Raw steel production in the Great Lakes region rose to 654,000 tons last week, after declining to 622,000 tons the week prior.
Local steel output has been lower than normal all year because of surging imports that have seized a record-breaking 31 percent of the total market share. Overall U.S. production trails 2014 by 8 percent.
Great Lakes steel production increased by 32,000 tons, or 4.9 percent, in the week that ended Saturday, according to an American Iron and Steel Institute estimate. Overall U.S. steel output ticked down by about 1.75 percent during the same period.
Most of the raw steel production in the Great Lakes region takes place in the Chicago area, mainly Lake and Porter counties in Northwest Indiana. Indiana, which also has steelmaking operations in Fort Wayne and Crawfordsville, has led the nation in steel production for more than 30 years, largely because of big mills on the Lake Michigan shoreline in the Calumet Region.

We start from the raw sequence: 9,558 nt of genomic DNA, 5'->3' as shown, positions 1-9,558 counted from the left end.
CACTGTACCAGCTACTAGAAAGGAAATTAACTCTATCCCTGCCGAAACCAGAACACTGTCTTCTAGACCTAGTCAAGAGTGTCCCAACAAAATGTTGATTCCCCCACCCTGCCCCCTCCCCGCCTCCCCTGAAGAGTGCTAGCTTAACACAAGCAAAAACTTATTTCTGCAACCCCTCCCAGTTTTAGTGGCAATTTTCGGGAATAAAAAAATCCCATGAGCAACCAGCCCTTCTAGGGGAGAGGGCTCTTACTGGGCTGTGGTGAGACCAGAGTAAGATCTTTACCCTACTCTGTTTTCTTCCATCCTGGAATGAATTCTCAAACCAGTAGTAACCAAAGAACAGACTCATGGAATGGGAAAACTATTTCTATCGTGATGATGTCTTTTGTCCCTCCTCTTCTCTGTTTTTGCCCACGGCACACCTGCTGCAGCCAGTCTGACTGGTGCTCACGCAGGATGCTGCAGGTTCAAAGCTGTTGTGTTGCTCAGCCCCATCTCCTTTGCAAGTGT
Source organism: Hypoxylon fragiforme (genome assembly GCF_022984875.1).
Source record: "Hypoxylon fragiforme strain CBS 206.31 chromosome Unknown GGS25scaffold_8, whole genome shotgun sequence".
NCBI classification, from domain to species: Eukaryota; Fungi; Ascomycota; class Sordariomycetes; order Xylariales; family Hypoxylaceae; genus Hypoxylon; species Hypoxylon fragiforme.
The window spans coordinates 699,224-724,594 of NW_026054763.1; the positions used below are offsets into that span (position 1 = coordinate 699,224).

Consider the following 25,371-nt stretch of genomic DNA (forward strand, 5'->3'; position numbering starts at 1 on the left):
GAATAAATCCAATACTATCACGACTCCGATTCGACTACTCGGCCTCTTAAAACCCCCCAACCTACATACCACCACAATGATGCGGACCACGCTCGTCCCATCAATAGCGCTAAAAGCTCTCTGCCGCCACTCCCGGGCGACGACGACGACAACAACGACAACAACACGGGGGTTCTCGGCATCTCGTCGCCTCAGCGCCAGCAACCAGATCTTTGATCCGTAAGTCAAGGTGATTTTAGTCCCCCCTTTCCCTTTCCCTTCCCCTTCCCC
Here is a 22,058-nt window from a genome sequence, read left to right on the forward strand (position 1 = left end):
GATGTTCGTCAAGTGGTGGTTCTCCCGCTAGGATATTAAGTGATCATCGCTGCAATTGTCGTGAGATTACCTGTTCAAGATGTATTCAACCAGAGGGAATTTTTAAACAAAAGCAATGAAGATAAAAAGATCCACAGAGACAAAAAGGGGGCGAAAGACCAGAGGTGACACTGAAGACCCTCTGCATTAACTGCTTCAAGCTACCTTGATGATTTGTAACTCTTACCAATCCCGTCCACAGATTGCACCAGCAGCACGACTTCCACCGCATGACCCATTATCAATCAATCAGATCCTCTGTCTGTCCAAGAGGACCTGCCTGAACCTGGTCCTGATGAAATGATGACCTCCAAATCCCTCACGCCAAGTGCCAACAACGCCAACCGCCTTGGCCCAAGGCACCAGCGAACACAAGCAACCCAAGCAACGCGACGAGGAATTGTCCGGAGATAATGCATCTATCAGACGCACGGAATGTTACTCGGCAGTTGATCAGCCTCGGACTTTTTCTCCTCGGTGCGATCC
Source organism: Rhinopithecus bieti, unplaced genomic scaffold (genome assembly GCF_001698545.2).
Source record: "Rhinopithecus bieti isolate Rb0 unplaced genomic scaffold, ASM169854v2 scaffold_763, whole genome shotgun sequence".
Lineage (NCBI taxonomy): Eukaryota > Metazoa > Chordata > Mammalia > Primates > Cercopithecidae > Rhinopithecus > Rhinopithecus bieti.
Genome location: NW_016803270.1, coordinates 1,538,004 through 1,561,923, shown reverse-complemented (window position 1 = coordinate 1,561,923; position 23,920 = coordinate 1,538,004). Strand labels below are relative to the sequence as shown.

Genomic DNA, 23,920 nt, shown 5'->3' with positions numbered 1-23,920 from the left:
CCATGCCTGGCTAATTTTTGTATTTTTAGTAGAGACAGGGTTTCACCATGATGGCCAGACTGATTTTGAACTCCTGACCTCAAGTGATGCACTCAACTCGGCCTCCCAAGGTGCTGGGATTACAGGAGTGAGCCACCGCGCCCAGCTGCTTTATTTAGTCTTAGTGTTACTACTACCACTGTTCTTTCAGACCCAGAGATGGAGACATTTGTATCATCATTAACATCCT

Production in the Southern District, which encompasses mini-mills across the South, stayed flat at 568,000 tons last week.
Total U.S. raw steel production last week was about 1.675 million tons, down from 1.705 million tons a week earlier.
Nationally, domestic steel mills had a capacity utilization rate of 70.1 percent last week, down from 71.3 percent a week earlier. The capacity utilization rate had been a much more robust 76.5 percent at the same time a year earlier, but some industry analysts say it wouldn't be healthy unless it were over 90 percent.
Year-to-date steel output has been 71.2 million net tons, at a capacity utilization rate of 72.4 percent, according to the American Iron and Steel Institute. It had been 77.4 million tons at the same point in 2014.